Beach J concluded, for reasons which his Honour gave, that the proceeding proposed by Mr Shaw was hopeless, that it was without legal merit and was therefore foredoomed to fail. Mr Shaw had failed all together to satisfy him that the proposed proceeding would not be an abuse of process. His Honour came to precisely the opposite conclusion, namely that the proposed proceeding would be an abuse of process and accordingly that he was bound by law to refuse the application.

It is important to point out that the characterisation of the proposed proceeding as ‘an abuse of process’ does not suggest that Mr Shaw is not genuine in his concerns. It is clear enough from the way he presents his argument, both orally and in writing, that he believes passionately in the matters which he argues. Nor does the conclusion imply that Mr Shaw is acting dishonestly or improperly or deceitfully. The question, quite simply, is whether the proposed proceeding has any legal merit. As I have said, this Court has to focus on those matters which do have merit and not spend time on those that do not.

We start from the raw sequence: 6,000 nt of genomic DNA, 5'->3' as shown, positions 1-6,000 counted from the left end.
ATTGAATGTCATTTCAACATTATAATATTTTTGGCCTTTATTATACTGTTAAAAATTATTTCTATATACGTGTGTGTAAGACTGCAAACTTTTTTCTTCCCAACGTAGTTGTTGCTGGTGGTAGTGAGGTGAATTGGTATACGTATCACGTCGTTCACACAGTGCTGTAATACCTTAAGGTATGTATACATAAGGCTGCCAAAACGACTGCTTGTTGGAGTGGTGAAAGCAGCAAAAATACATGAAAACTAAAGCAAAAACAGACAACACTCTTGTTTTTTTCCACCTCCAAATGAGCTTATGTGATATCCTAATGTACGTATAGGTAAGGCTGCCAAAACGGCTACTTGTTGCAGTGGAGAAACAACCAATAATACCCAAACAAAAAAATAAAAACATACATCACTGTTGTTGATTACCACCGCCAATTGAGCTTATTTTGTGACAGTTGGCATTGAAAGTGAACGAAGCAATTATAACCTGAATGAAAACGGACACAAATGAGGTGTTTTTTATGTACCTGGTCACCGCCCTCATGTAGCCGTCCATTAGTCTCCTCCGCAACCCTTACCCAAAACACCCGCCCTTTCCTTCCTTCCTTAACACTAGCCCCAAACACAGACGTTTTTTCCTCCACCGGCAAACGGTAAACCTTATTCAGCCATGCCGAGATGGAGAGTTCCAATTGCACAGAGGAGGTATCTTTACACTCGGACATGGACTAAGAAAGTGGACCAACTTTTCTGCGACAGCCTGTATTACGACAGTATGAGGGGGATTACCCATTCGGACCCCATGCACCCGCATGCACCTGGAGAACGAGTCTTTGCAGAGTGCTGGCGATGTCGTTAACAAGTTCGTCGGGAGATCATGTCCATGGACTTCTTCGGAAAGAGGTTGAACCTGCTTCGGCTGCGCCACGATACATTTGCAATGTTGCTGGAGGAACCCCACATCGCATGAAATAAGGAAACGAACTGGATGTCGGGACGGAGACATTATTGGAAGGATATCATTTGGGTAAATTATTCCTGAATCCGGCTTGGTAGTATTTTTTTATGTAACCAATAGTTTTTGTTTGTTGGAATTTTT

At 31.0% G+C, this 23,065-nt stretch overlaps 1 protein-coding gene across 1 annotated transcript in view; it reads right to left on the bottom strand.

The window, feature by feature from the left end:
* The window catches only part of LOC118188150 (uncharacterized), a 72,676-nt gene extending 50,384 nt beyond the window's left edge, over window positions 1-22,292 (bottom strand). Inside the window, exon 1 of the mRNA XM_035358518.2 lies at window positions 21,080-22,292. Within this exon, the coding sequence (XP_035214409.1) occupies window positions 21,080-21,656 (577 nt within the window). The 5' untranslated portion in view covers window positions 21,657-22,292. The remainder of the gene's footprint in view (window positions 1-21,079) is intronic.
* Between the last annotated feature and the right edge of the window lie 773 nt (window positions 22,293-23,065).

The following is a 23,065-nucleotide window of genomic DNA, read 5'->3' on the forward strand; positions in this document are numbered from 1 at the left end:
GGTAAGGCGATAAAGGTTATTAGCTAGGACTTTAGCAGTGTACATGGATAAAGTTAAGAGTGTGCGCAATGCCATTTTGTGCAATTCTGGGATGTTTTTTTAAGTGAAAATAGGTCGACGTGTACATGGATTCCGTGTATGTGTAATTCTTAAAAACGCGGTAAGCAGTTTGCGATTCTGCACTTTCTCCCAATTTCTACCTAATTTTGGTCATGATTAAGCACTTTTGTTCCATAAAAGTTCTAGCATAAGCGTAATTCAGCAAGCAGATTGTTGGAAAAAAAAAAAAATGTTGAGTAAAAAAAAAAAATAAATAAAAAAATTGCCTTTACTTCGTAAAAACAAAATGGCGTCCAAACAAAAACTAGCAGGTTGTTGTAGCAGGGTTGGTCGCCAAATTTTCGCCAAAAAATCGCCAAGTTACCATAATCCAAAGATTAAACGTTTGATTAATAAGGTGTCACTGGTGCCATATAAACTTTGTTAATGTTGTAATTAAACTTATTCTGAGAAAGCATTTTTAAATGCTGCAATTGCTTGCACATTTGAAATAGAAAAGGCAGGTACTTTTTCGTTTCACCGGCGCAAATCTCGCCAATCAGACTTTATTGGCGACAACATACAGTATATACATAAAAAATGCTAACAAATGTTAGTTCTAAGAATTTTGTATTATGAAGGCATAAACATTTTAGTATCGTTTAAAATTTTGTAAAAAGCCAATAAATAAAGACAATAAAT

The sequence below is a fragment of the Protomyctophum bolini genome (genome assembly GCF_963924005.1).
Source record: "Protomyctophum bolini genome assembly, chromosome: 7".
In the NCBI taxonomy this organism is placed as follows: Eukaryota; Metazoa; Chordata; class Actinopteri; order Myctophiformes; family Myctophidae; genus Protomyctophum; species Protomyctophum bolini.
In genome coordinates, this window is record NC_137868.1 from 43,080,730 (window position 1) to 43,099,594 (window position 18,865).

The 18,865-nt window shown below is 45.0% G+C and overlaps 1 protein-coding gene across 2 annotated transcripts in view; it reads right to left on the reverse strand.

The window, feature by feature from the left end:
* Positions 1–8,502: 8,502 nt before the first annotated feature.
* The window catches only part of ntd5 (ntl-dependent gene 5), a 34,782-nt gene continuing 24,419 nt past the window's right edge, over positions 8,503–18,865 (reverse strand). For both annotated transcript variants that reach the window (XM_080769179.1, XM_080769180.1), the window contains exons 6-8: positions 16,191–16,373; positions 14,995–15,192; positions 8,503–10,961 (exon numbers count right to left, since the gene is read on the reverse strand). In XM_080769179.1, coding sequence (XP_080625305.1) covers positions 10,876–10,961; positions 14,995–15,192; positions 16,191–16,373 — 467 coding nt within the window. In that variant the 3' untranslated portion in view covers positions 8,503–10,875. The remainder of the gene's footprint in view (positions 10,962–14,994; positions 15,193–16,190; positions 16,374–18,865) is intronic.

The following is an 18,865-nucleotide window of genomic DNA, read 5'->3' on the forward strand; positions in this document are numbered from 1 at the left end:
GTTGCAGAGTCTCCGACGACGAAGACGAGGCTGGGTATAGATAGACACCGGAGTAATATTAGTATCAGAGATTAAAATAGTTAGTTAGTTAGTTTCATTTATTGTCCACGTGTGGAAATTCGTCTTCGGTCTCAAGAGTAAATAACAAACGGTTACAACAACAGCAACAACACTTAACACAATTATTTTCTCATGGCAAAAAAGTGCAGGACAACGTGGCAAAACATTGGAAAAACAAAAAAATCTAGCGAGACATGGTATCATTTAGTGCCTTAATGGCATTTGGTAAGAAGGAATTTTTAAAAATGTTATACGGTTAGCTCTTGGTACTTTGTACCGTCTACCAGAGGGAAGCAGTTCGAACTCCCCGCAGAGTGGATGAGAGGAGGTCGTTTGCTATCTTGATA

The difficulty (and it is insoluble) is that Mr Shaw and those in court supporting him are very firmly – passionately – of the view that his arguments do have legal merit and, moreover, that this Court should entertain them. That is a problem to which the Supreme Court can provide no solution, as none of the arguments proposed by Mr Shaw has any legal merit at all, and this Court has no jurisdiction to consider the kinds of matters that Mr Shaw wants to ventilate.

This is just the latest in a series of rulings by different judges expressing essentially the same view, that the arguments advanced by Mr Shaw are legally unintelligible. His propositions do not engage any of the principles of law which this Court is bound to apply. Applying those rules, Beach J was entirely correct and I would therefore refuse leave to appeal.

So far as Byrne v Armstrong is concerned, a difficulty for Mr Shaw is that that decision was overruled in Re Shaw & Anor. However, Mr Shaw counters by saying that the Court is “estopped” from relying on this judgment (Re Shaw & Anor). It is not immediately clear on what basis the Court can be “estopped” from relying upon one of its own decisions – let alone a decision of the Court of Appeal in which five judges sat.